WHO says global childhood vaccinations closer to prepandemic levels
Childhood vaccinations worldwide are rising to coverage levels close to those seen before the COVID-19 pandemic, according to new data from WHO and UNICEF.
The agencies estimate that 4 million more children received full vaccination in 2022 compared with the previous year, but recovery is not keeping pace in low-income countries. Approximately 20.5 million children globally still missed at least one vaccine constituting a part of routine immunization in 2022, although that is better than the 24.4 million children who missed at least one dose in 2021.
The data also concluded that 14.5 million children did not receive a single dose of diphtheria, tetanus, and pertussis (DTP) vaccine, which is used as the marker of overall immunization coverage, compared with 18 million who received no DTP doses in 2021.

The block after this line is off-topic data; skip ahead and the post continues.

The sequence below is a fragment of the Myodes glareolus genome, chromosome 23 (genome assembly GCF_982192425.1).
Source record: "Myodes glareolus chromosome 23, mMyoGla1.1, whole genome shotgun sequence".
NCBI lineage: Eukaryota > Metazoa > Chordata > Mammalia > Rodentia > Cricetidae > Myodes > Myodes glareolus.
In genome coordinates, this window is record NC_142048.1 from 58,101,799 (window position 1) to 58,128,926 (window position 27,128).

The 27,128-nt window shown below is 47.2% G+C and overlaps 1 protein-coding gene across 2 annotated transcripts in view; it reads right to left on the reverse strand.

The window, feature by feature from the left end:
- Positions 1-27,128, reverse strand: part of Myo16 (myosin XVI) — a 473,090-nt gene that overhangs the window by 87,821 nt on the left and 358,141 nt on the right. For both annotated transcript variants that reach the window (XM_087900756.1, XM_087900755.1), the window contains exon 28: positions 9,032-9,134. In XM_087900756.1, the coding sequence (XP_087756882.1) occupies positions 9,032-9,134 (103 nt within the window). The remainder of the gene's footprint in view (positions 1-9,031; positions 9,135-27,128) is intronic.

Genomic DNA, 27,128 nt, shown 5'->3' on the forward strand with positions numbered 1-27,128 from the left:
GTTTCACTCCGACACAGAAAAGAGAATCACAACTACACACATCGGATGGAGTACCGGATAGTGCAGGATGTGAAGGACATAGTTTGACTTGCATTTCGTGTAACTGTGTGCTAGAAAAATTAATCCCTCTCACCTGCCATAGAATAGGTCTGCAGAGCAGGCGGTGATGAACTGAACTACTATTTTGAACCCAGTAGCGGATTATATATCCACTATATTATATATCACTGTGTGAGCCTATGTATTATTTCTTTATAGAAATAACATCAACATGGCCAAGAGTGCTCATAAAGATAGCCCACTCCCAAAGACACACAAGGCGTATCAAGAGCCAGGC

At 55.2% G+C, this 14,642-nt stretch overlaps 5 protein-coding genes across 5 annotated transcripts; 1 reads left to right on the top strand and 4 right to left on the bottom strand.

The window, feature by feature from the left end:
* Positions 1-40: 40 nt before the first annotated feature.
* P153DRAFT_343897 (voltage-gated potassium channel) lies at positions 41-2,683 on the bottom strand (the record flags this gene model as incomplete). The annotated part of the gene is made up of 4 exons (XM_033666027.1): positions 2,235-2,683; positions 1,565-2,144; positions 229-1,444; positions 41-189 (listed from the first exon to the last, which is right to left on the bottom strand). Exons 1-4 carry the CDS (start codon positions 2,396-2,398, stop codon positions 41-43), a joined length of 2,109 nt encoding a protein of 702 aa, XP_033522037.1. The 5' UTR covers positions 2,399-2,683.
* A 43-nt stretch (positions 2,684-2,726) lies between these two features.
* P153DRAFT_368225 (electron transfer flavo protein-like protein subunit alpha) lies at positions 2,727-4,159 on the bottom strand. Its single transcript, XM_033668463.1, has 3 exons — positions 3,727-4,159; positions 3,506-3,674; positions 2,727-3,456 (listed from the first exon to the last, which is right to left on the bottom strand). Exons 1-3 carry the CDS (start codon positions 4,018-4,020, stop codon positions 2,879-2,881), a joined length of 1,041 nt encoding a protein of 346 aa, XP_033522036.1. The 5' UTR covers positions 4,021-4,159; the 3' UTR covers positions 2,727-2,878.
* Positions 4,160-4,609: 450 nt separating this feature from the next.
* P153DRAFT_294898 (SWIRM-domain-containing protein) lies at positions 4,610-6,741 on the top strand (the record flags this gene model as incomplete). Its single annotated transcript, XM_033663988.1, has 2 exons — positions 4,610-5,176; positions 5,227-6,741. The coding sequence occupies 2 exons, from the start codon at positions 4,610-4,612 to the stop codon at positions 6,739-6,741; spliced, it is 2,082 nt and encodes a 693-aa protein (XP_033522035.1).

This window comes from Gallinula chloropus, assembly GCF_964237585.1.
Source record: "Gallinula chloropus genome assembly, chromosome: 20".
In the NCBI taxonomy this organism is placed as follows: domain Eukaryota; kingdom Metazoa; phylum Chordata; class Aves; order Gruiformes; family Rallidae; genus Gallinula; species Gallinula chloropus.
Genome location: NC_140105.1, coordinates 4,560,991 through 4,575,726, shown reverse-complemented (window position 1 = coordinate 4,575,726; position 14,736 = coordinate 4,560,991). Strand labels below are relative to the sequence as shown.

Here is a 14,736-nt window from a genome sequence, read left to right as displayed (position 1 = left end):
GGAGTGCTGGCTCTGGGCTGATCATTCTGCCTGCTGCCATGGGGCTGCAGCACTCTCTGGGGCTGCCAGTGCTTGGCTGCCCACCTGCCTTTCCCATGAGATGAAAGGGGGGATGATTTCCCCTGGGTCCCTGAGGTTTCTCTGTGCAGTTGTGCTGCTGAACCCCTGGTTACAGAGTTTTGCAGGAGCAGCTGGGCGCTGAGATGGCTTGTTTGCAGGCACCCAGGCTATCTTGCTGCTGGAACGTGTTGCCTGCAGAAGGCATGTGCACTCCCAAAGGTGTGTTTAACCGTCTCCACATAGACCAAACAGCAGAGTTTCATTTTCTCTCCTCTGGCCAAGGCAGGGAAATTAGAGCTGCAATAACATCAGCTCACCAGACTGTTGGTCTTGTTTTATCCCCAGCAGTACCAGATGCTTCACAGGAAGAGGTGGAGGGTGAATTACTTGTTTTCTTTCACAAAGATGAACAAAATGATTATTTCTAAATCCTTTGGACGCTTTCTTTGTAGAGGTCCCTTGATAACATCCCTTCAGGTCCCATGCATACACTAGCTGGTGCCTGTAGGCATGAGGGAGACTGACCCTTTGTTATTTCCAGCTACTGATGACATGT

The new coverage levels remain below those prior to the COVID-19 pandemic, when 18.4 million children missed out on at least one vaccination, and far short of the United Nations’ target to slash by 50% the global number of so-called “zero-dose children” by 2030.
According to the report, the only vaccine type to gain ground was the HPV vaccine. The UN hopes to see HPV vaccine rates rise to 90% of girls worldwide by 2030.